DIY: Chalkboard Window Frame

I'm really excited to share this project with you! Back around the time I went to Portland with my mom to get fabric for my wing back chair, we stopped by my Grandma and Grandpa's house and picked up a vintage dresser as well as this vintage window frame.


The picture is a lovely southwestern picture that was actually on a piece of wood nailed to the frame. My Grandma wanted the picture but said I could have the frame which I loved! My mom has one just like it in a different color and put a mirror behind the frame. My grandma had previously painted the frame with some crackle paint (remember that?) which I don't really like. For some reason though, with this frame I think it's not so bad paired with the black chalkboard. It's not overwhelmingly crackle-y, and it gives it some texture.

When I went to Centralia to do a little antiquing with my mom a while ago, I got the idea to put chalkboard in the frame to create a board for our kitchen/dining area for lists and notes and such. Since I had recently painted a little planter in chalkboard paint, I loved the idea of also creating my own customized chalkboard frame.


The first step was getting some thin plywood from Michael's that I could paint with my $8 bottle of chalkboard paint. I was glad I was putting that little bottle to good use since it was so expensive! I first measured the frame to see what size I would need. Since each square frame had a little indent to place the original glass, I decided to cut individual sized squares to fit in the frame perfectly rather than using one larger piece of plywood. Luckily, Michael's had thin plywood that came in 12" x 24" pieces. The size I needed for each of the six panes was 9 3/4 x 10 1/4 so I got three pieces of the 12x24 inch plywood (two panes per plywood).

For Christmas, my mom got me the Dremel multi-tool which has a sanding feature as well as a little saw. Since the plywood was thin enough, I used the Dremel to cut the plywood to size. It wasn't the easiest process since we don't have anywhere to really cut wood (we used the railing of the deck - ha!), but we got it done and luckily the pieces didn't have to be perfect on the edges since the frame would cover them.



After all the pieces were cut, I started painting. I think I did about three coats of the chalkboard paint to get a nice even surface. The chalkboard spray paint might have been an easier option, but the regular paint worked fine.

One thing I would have done differently is sand the boards first. I didn't sand at all before I started painting since the plywood seemed pretty smooth. It works just fine for the chalkboard, but could be smoother and sanding would have definitely helped.

When it came time to attach the chalkboard panes to the frame, I was having a little trouble. I was going back and forth on what I should use, but settled on glue since it seemed like the most sturdy option. I got some original Gorilla Glue from Lowe's and with the frame turned on its face, glued around the edge of each pane then laid the chalkboard panes face down on top.


Then came the hard part... waiting (I can be so impatient at times!). I piled on a ton of books to apply pressure to the panels and let it sit for a good hour (the gorilla glue claims it only takes a half hour to dry).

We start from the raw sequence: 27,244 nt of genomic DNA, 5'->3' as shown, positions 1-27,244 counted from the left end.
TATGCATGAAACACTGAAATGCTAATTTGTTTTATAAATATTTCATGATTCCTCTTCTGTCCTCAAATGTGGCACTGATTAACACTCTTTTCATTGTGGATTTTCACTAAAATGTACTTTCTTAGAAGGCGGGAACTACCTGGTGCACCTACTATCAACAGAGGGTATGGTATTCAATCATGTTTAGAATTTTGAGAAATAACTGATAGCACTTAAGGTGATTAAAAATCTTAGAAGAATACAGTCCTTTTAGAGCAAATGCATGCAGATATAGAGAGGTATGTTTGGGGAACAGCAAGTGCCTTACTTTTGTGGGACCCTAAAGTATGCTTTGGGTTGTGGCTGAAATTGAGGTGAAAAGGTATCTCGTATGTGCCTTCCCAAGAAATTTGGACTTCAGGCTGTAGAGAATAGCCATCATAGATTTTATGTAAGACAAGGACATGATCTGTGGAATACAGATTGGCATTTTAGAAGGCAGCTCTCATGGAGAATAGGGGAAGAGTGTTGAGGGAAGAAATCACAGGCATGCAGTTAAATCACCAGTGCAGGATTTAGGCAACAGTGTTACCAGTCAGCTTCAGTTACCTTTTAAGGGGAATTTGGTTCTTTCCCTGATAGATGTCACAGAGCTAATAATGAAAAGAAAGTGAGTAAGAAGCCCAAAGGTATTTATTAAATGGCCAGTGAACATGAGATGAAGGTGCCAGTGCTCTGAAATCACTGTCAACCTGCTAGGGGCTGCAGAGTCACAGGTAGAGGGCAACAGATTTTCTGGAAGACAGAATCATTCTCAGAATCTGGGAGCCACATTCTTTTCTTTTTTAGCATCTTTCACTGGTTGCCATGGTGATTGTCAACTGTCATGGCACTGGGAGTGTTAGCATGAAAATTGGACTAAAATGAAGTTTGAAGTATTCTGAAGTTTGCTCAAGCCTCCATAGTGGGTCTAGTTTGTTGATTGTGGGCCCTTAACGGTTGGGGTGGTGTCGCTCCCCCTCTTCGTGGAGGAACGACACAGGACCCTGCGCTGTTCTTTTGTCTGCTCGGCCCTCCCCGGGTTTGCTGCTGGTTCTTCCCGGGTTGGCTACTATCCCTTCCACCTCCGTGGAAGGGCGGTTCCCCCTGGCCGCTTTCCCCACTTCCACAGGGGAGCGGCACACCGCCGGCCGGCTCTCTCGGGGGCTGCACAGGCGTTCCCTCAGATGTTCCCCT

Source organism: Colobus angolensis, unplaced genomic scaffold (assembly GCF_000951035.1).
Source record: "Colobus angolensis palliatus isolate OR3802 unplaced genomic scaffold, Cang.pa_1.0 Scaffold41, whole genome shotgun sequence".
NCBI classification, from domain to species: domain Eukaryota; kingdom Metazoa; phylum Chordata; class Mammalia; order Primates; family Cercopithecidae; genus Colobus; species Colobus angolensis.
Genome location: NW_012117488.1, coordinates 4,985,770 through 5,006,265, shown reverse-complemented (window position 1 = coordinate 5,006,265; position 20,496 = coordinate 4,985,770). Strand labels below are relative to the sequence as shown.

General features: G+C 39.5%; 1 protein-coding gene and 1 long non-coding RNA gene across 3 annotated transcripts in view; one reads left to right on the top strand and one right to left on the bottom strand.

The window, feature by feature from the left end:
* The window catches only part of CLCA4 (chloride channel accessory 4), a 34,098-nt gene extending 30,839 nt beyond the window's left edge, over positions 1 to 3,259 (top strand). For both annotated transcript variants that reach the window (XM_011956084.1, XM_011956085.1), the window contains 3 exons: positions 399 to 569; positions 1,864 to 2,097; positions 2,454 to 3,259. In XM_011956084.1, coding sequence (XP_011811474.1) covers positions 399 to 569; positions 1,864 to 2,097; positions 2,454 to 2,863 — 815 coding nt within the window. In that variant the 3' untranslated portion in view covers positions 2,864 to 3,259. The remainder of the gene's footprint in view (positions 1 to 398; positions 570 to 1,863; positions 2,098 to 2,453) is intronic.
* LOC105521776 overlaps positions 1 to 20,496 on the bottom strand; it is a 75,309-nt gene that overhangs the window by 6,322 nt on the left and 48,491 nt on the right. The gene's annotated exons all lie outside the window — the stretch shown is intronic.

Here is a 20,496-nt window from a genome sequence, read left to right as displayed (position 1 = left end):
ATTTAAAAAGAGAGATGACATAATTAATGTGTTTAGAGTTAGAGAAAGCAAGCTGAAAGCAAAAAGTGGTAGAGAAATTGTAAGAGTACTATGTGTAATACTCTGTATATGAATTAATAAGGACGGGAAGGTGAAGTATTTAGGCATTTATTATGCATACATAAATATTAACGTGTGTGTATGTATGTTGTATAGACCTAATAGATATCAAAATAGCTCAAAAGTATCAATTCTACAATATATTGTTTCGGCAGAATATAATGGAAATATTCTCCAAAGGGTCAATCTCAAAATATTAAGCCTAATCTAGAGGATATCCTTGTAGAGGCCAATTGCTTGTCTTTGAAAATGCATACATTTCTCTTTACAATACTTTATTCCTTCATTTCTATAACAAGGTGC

The bad part about the Gorilla Glue is that it kind of foams up and it's white. When I turned it over, all the panels were rock solid, but on the front you could see the glue around the edges. Not cool.


So out came the exact-o knife to scrape off all the excess, which took a while. It also left a little film on the chalkboard which I didn't like. I ended up doing one more coat of chalkboard paint to get nice even lines along the edges.

I attached some hardware for hanging and it was done!


I am so thrilled with how it turned out! It's a twist on the standard chalkboard frame and I love it!!! I also had fun creating this little vignette!




It also looked great with our new yellow clock on the wall!

I got the two other frames on the wall at Goodwill, as well as the little brass box (for about $5). The cookie jar I painted at The Dancing Brush pottery painting studio in Poulsbo a few years ago (unfortunately it is empty right now). I recently spray painted the yellow wooden box to give it a pop of color against the IKEA faux plants (same color as our wall clock). I added paint chips in my colors to the golden frame for a super quick way to add some color to the wall and tie everything together.

Here's the total cost breakdown:
Frame - Free!
Plywood - $12 ($4 each for three)
Paint - had on hand (but it was $8 for the bottle)
Chalk - had on hand (about $1)
Glue - $7 (but I can use it for other things too)
Total Cost - $15 (approximately)

I'd say that's pretty good for a custom chalkboard frame! Some of the regular chalkboard frames I saw at the antique and vintage stores in Centralia were selling for $35-40! I love mine and Zach even loves it too saying he is going to use it all the time (he's sometimes a little forgetful:).

Have you jumped on the chalkboard bandwagon too? I refrained for so long, but it's just so much fun!

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